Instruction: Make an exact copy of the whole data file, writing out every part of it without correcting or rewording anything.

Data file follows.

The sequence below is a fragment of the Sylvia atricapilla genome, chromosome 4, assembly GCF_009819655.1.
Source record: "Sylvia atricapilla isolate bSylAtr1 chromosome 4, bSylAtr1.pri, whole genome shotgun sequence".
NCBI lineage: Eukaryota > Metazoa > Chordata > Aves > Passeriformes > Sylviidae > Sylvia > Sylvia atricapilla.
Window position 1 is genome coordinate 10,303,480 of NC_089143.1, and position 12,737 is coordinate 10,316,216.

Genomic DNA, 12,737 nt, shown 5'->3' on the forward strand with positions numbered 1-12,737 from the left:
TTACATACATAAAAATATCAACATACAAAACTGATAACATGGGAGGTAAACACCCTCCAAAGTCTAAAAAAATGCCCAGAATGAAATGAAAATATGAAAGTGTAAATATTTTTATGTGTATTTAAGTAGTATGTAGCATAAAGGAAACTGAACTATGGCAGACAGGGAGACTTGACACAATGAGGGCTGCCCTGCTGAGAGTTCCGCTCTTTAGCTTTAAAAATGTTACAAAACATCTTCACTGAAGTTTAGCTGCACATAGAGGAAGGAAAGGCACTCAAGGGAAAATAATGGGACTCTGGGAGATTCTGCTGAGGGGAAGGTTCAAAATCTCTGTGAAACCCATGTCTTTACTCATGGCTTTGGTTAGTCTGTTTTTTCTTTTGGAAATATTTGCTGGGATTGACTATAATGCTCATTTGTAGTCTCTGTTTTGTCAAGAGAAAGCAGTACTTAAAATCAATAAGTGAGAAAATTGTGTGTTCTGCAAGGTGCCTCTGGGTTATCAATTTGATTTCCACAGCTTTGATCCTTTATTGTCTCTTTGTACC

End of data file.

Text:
The sequence below is a fragment of the Sylvia atricapilla genome, chromosome 4, assembly GCF_009819655.1.
Source record: "Sylvia atricapilla isolate bSylAtr1 chromosome 4, bSylAtr1.pri, whole genome shotgun sequence".
NCBI lineage: Eukaryota > Metazoa > Chordata > Aves > Passeriformes > Sylviidae > Sylvia > Sylvia atricapilla.
Window position 1 is genome coordinate 10,303,480 of NC_089143.1, and position 12,737 is coordinate 10,316,216.

Genomic DNA, 12,737 nt, shown 5'->3' on the forward strand with positions numbered 1-12,737 from the left:
TTACATACATAAAAATATCAACATACAAAACTGATAACATGGGAGGTAAACACCCTCCAAAGTCTAAAAAAATGCCCAGAATGAAATGAAAATATGAAAGTGTAAATATTTTTATGTGTATTTAAGTAGTATGTAGCATAAAGGAAACTGAACTATGGCAGACAGGGAGACTTGACACAATGAGGGCTGCCCTGCTGAGAGTTCCGCTCTTTAGCTTTAAAAATGTTACAAAACATCTTCACTGAAGTTTAGCTGCACATAGAGGAAGGAAAGGCACTCAAGGGAAAATAATGGGACTCTGGGAGATTCTGCTGAGGGGAAGGTTCAAAATCTCTGTGAAACCCATGTCTTTACTCATGGCTTTGGTTAGTCTGTTTTTTCTTTTGGAAATATTTGCTGGGATTGACTATAATGCTCATTTGTAGTCTCTGTTTTGTCAAGAGAAAGCAGTACTTAAAATCAATAAGTGAGAAAATTGTGTGTTCTGCAAGGTGCCTCTGGGTTATCAATTTGATTTCCACAGCTTTGATCCTTTATTGTCTCTTTGTACC